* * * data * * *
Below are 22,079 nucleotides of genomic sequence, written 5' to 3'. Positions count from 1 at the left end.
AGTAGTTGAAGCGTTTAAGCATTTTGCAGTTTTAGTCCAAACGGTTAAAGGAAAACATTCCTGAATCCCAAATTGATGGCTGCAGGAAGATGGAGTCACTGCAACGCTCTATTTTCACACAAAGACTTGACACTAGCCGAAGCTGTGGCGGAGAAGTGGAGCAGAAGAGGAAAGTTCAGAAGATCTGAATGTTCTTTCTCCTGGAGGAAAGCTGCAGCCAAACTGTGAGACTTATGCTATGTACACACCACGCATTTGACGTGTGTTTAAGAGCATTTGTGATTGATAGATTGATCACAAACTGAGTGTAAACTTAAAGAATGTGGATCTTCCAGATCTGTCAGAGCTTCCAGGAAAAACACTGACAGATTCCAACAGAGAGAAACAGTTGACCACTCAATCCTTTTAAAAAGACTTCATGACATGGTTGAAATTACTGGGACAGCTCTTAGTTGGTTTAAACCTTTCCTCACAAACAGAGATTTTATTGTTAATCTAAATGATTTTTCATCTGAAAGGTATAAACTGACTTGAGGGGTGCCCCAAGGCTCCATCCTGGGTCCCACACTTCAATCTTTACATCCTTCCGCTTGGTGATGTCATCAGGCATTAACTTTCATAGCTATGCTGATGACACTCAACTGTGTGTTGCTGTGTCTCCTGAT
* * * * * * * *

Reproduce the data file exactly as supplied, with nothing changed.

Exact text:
Below are 22,079 nucleotides of genomic sequence, written 5' to 3'. Positions count from 1 at the left end.
AGTAGTTGAAGCGTTTAAGCATTTTGCAGTTTTAGTCCAAACGGTTAAAGGAAAACATTCCTGAATCCCAAATTGATGGCTGCAGGAAGATGGAGTCACTGCAACGCTCTATTTTCACACAAAGACTTGACACTAGCCGAAGCTGTGGCGGAGAAGTGGAGCAGAAGAGGAAAGTTCAGAAGATCTGAATGTTCTTTCTCCTGGAGGAAAGCTGCAGCCAAACTGTGAGACTTATGCTATGTACACACCACGCATTTGACGTGTGTTTAAGAGCATTTGTGATTGATAGATTGATCACAAACTGAGTGTAAACTTAAAGAATGTGGATCTTCCAGATCTGTCAGAGCTTCCAGGAAAAACACTGACAGATTCCAACAGAGAGAAACAGTTGACCACTCAATCCTTTTAAAAAGACTTCATGACATGGTTGAAATTACTGGGACAGCTCTTAGTTGGTTTAAACCTTTCCTCACAAACAGAGATTTTATTGTTAATCTAAATGATTTTTCATCTGAAAGGTATAAACTGACTTGAGGGGTGCCCCAAGGCTCCATCCTGGGTCCCACACTTCAATCTTTACATCCTTCCGCTTGGTGATGTCATCAGGCATTAACTTTCATAGCTATGCTGATGACACTCAACTGTGTGTTGCTGTGTCTCCTGAT